Japanese Patent Publication 54110983 discloses a cathode, which may be of mild steel, nickel or nickel alloy, and a coating of a dispersion of nickel or nickel alloy particles and a cathode activator which comprises one or more of platinum, ruthenium, iridium, rhodium, palladium or osmium metal or oxide.
Japanese Patent Publication 53010036 discloses a cathode having a base of a valve metal and a coating of an alloy of at least one platinum group metal and a valve metal, and optionally a top coating of at least one platinum group metal.
European Patent 0 129 374 describes a cathode which comprise a metallic substrate and a coating having at least an outer layer of a mixture of at least one platinum group metal and at least one platinum group metal oxide in which the platinum group metal in the mixture with the platinum group metal oxide comprises from 2% to 30% by weight of the mixture.
The present invention relates to a cathode for use in an electrolytic cell which has a low hydrogen over-voltage when used in the electrolysis of water or aqueous solutions and which does not depend for its effectiveness on the presence of a coating containing a platinum group metal or an oxide thereof, such metals and oxides being relatively expensive.
Furthermore, we have found surprisingly that where an interim coating is applied by air plasma spraying at ambient pressure (hereinafter referred to for convenience as "APS") and the electrode coated with the interim coating is heated in a non-oxidizing atmosphere a cathode operating at low hydrogen over-voltage for a prolonged period of time, at least 12 months, can be prepared (hereinafter referred to for convenience as "durable electrode"). Such durable electrodes are also resistant to the effects of so-called "cell short-circuit stoppage", that is cell short-circuit stoppage has little adverse effect on the hydrogen over-voltage.
It is well known that cell short-circuit stoppage and "switch-off" separately lead to corrosion of cathodes, for example as described in EP 0,222,911 and EP 0,413,480 respectively. In EP 0,413,480 it has been suggested that the incorporation of metallic titanium and/or zirconium into the coating would reduce such corrosion, and in EP 0,405,559, it has been suggested that incorporation of nickel Misch metal, stabilized a Raney nickel coating against corrosion.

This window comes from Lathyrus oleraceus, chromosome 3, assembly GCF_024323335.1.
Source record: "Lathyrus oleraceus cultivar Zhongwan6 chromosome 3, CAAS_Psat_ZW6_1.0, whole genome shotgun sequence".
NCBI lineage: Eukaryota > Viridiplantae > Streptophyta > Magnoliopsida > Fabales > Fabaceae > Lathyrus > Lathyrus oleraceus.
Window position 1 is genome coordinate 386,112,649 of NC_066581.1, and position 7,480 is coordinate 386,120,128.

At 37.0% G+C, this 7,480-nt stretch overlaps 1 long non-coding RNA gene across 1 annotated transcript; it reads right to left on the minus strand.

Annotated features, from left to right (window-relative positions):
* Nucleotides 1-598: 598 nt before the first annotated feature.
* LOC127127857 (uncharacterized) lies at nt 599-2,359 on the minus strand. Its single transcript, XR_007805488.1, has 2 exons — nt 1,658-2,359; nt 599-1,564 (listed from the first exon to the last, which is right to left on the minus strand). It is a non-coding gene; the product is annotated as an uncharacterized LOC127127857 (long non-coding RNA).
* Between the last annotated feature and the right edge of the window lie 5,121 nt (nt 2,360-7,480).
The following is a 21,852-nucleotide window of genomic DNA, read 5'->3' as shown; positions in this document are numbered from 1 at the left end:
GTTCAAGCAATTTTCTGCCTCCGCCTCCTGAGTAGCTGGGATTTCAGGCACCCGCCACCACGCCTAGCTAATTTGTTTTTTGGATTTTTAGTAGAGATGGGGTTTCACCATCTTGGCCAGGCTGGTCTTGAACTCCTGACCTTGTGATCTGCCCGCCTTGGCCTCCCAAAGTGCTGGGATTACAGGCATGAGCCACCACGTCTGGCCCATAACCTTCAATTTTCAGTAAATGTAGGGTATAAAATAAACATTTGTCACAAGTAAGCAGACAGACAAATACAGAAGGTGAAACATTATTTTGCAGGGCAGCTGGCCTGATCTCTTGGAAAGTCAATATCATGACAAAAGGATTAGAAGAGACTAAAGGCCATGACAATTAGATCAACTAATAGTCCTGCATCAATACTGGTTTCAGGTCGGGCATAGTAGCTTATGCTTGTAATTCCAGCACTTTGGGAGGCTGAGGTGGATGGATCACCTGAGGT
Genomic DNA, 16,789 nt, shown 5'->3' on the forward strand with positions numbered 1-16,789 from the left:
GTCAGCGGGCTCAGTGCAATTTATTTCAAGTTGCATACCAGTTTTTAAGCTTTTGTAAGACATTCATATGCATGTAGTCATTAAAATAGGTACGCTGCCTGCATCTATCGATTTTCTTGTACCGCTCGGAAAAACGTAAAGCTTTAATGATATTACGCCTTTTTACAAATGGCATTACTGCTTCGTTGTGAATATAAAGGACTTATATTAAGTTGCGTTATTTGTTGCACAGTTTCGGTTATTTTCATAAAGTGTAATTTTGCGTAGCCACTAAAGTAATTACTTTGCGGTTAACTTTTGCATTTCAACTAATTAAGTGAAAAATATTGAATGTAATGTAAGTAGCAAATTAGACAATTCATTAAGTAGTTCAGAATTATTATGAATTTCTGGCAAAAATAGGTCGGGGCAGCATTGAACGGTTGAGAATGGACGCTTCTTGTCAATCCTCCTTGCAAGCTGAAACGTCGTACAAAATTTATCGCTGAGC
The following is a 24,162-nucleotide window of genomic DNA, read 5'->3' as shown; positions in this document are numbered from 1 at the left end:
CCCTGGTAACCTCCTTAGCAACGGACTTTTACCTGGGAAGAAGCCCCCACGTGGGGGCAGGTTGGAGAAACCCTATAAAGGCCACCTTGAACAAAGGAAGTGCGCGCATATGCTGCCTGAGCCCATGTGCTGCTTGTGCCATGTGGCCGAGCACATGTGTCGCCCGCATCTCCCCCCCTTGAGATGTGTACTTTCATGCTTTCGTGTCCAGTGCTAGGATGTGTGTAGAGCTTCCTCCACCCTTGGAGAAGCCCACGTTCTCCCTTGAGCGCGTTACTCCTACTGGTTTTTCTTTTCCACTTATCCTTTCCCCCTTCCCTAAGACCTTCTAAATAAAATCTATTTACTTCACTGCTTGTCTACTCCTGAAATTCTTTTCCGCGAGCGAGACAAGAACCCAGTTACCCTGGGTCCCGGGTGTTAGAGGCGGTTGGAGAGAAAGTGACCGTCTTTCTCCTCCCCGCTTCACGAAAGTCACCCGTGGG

FIG. 1 illustrates an x-ray diffraction pattern of an electrode coating comprising cerium oxide, nickel and nickel oxide.
The first aspect of the present invention provides an electrode suitable for use as a cathode in an electrolytic cell which electrode comprises a metallic substrate and a coating thereon having at least an outer layer comprising a cerium oxide and at least one non-noble Group 8 metal. The electrode will hereinafter be referred to as a cathode.
In the electrode according to the first aspect of the present invention, cerium oxide provides at least 10% and preferably at least 20% by x-ray diffraction (hereinafter referred to for convenience as "XRD") analysis of the coating.
We do not exclude the possibility that a small amount, say less than 10% by XRD of a non-noble Group 8 metal oxide may be present in the coating, for example, NiO.
The electrode according to the first aspect of the present invention may be prepared by a process comprising the step of plasma spraying, preferably by APS an intermetallic compound of cerium and nickel.
The second aspect of the present invention provides a process for the preparation of an electrode as defined in the first aspect of the present invention which process comprises the steps of (A) applying an interim coating to the metallic substrate by APS and (B) heating the electrode bearing the interim coating in a non-oxidising atmosphere.